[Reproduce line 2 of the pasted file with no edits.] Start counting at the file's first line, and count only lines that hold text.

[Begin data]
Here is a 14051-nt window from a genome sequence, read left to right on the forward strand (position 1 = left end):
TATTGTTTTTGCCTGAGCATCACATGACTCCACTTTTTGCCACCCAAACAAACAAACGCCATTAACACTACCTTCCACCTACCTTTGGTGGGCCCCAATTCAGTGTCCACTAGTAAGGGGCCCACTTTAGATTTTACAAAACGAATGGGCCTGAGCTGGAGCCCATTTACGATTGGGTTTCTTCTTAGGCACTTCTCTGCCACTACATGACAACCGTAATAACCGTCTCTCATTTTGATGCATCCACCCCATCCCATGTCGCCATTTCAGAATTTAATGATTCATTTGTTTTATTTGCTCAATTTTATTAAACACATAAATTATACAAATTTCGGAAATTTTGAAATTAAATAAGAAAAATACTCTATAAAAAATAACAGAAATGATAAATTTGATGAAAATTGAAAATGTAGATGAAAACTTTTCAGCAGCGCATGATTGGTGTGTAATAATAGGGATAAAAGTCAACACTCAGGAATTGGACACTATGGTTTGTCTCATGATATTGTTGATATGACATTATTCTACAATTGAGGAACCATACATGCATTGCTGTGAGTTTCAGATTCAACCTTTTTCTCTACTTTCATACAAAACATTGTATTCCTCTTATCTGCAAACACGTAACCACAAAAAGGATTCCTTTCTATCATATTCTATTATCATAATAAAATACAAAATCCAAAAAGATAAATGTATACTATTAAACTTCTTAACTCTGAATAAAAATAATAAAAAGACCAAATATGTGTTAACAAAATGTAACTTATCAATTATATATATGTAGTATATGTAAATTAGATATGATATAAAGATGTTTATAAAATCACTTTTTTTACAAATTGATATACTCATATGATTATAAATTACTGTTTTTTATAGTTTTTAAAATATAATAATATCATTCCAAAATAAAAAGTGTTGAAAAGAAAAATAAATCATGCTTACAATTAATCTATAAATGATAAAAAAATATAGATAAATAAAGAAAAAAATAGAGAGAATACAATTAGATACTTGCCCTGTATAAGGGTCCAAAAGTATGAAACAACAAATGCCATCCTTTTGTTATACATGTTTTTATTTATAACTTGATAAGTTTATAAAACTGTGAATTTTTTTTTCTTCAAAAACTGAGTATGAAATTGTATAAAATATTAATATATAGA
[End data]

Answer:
TATTGTTTTTGCCTGAGCATCACATGACTCCACTTTTTGCCACCCAAACAAACAAACGCCATTAACACTACCTTCCACCTACCTTTGGTGGGCCCCAATTCAGTGTCCACTAGTAAGGGGCCCACTTTAGATTTTACAAAACGAATGGGCCTGAGCTGGAGCCCATTTACGATTGGGTTTCTTCTTAGGCACTTCTCTGCCACTACATGACAACCGTAATAACCGTCTCTCATTTTGATGCATCCACCCCATCCCATGTCGCCATTTCAGAATTTAATGATTCATTTGTTTTATTTGCTCAATTTTATTAAACACATAAATTATACAAATTTCGGAAATTTTGAAATTAAATAAGAAAAATACTCTATAAAAAATAACAGAAATGATAAATTTGATGAAAATTGAAAATGTAGATGAAAACTTTTCAGCAGCGCATGATTGGTGTGTAATAATAGGGATAAAAGTCAACACTCAGGAATTGGACACTATGGTTTGTCTCATGATATTGTTGATATGACATTATTCTACAATTGAGGAACCATACATGCATTGCTGTGAGTTTCAGATTCAACCTTTTTCTCTACTTTCATACAAAACATTGTATTCCTCTTATCTGCAAACACGTAACCACAAAAAGGATTCCTTTCTATCATATTCTATTATCATAATAAAATACAAAATCCAAAAAGATAAATGTATACTATTAAACTTCTTAACTCTGAATAAAAATAATAAAAAGACCAAATATGTGTTAACAAAATGTAACTTATCAATTATATATATGTAGTATATGTAAATTAGATATGATATAAAGATGTTTATAAAATCACTTTTTTTACAAATTGATATACTCATATGATTATAAATTACTGTTTTTTATAGTTTTTAAAATATAATAATATCATTCCAAAATAAAAAGTGTTGAAAAGAAAAATAAATCATGCTTACAATTAATCTATAAATGATAAAAAAATATAGATAAATAAAGAAAAAAATAGAGAGAATACAATTAGATACTTGCCCTGTATAAGGGTCCAAAAGTATGAAACAACAAATGCCATCCTTTTGTTATACATGTTTTTATTTATAACTTGATAAGTTTATAAAACTGTGAATTTTTTTTTCTTCAAAAACTGAGTATGAAATTGTATAAAATATTAATATATAGA